I made a brief return to the homeland (Nova Scotia) last week for a little business and family.
A cousin welcomed me for tea. She apologized for the lack of biscuits and explained her car had been stuck in the driveway since Feb. 28. Shopping on foot did not include biscuits.
I bunked in for a night with my Uncle Charlie who this year turned 94. I could only see the roof of his house as I drove in the driveway. It was smothered in an eight-foot snowbank. Didn’t seem to faze him in the least.
I must say, with more than 40 years of experience in Northern Ontario, I don’t remember ever seeing so much snow at one time.
It is the best of times and the worst of times in Nova Scotia. The town of Bridgetown (incorporated 1867) disappeared last week into the County of Annapolis. It just didn’t have the money to stay alive. A few years ago, all councillors just gave up and it fell into trusteeship. In LaHave, Nova Scotia, where I go in the summer, the cost of using the essential local ferry has been increased 165 per cent by a province trying to balance its books. The province also wiped out its Department of Economic and Rural Development and Tourism, laying off some 300 people in its recent budget.
Amidst the doom and gloom, the failed subsidies, the diminished fisheries, the demographic tsunami, the higher taxes, the failed forestry policies, the outrageous cost overruns (the Bluenose), the potholes, and the belt-tightening, something else is happening.
A lot of people have had enough. They want change. Big change. They know what doesn’t work is giving more money away to pulp companies or anybody else to make jobs for them.
I attended an economic conference in Annapolis Royal (pop. 481). It was one of the most invigorating gatherings I have attended in some time, and I have survived many an economic development conference.
The fresh air started at the top.
Gregory Heming, who has lived around the world (including 10 years in the Yukon), holds a PhD in ecology and, among other things, is a member of the Club of Rome. Right now Gregory is a municipal councillor in Annapolis County and chair of its economic development committee. He founded the Centre for Local Prosperity (www.localprosperity.ca).
His partner in change is Robert Cervelli, a life science technology entrepreneur living in St. Margaret’s Bay, Nova Scotia, where he is chair of the St. Margaret’s Bay Stewardship Association. He is a devotee of the E.F. Schumacher Society (remember “Small is Beautiful”) which is the backdrop to much of their thinking.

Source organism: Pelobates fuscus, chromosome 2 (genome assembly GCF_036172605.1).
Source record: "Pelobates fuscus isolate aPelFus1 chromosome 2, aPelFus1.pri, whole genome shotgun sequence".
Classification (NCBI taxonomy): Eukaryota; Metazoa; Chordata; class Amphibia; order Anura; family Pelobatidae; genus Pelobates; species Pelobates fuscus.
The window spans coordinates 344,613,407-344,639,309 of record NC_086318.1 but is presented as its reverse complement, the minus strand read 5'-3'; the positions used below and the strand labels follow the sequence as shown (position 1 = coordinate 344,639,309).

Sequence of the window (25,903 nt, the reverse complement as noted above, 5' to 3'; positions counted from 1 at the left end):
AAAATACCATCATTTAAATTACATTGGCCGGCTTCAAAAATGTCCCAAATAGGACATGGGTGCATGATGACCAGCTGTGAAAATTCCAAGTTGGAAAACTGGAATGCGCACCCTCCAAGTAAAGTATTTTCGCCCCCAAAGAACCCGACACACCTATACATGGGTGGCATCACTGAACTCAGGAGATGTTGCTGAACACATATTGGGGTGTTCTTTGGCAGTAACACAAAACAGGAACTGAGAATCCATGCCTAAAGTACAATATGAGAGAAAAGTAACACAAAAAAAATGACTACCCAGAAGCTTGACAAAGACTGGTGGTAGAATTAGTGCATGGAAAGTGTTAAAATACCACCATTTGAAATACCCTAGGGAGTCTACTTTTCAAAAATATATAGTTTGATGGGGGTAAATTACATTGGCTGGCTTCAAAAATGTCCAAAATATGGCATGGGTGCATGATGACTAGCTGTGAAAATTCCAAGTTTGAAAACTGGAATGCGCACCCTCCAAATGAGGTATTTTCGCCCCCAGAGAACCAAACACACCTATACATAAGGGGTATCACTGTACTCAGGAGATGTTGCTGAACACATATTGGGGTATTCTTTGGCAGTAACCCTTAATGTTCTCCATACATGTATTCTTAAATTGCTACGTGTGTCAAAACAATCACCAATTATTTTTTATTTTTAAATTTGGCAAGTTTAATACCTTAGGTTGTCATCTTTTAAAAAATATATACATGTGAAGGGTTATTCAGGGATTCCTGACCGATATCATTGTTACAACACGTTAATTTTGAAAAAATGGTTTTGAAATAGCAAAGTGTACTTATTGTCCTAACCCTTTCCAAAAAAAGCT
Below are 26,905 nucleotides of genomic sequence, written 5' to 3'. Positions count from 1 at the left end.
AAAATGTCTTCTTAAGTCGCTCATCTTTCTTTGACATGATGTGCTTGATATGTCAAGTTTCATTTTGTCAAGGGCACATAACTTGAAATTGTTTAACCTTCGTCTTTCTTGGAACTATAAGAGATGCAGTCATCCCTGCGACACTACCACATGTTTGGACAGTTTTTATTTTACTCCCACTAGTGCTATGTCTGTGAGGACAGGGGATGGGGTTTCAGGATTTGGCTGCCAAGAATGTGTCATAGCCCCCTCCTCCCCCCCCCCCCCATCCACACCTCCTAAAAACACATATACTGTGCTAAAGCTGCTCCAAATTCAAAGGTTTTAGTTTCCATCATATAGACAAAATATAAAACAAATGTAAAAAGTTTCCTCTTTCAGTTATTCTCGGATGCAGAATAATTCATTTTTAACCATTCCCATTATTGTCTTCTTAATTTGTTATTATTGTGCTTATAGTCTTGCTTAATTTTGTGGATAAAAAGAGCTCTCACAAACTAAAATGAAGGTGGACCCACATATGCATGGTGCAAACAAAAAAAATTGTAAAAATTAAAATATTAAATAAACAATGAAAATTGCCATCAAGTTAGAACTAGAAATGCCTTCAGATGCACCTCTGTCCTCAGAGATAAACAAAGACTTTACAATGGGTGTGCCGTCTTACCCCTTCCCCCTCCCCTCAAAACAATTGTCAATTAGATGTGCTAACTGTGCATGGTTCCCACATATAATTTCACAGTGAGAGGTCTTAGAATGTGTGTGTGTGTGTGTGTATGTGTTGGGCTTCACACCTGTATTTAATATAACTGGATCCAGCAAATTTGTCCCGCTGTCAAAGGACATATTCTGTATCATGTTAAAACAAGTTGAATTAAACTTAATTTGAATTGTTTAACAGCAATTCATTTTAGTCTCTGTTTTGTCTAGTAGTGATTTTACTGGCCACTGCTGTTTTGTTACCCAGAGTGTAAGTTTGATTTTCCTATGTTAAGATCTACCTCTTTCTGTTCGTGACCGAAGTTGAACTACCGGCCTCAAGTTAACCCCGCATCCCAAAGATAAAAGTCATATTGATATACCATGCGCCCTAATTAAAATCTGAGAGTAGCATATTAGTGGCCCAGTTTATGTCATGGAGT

The conference was full of fabulous social entrepreneurs. One is Linda Best. She worked in health care as a microbiologist and medical researcher. Ten years ago, after retiring, she moved back to the Annapolis Valley. Five years ago, she was sitting around the kitchen lamenting the demise of local farming when she decided to do something about it. She co-founded FarmWorks Investment Co-operative Ltd., a Community Investment Development Fund, one of the more creative policies of the provincial government.
The idea was to lend farmers UNSECURED money to get started or expand, and lend money to new restaurants that agreed to buy from the new farmers or anybody else in the local farm food chain. She has raised a million bucks from her communities and has deployed most of it with astonishing result. She is a minor rock star and plans to raise many more millions. Her problem is time, not money.
This conference had three big themes: community power, local food production, and local energy production. Part of this absolute focus on self-sufficiency was evidenced by the Up!Skilling Festival the day before. Want to know how to build furniture, be a beekeeper, make herbal medicine, apply 3D printing to the sustainable economy, create an edible landscape, make natural fibre socks, build a solar greenhouse, and become energy self-reliant? Come on down!
Of course, all this seems cute until there is an ice storm or a storm surge. Then it seems astonishingly prescient.
We know this road in Northern Ontario. We can learn from them.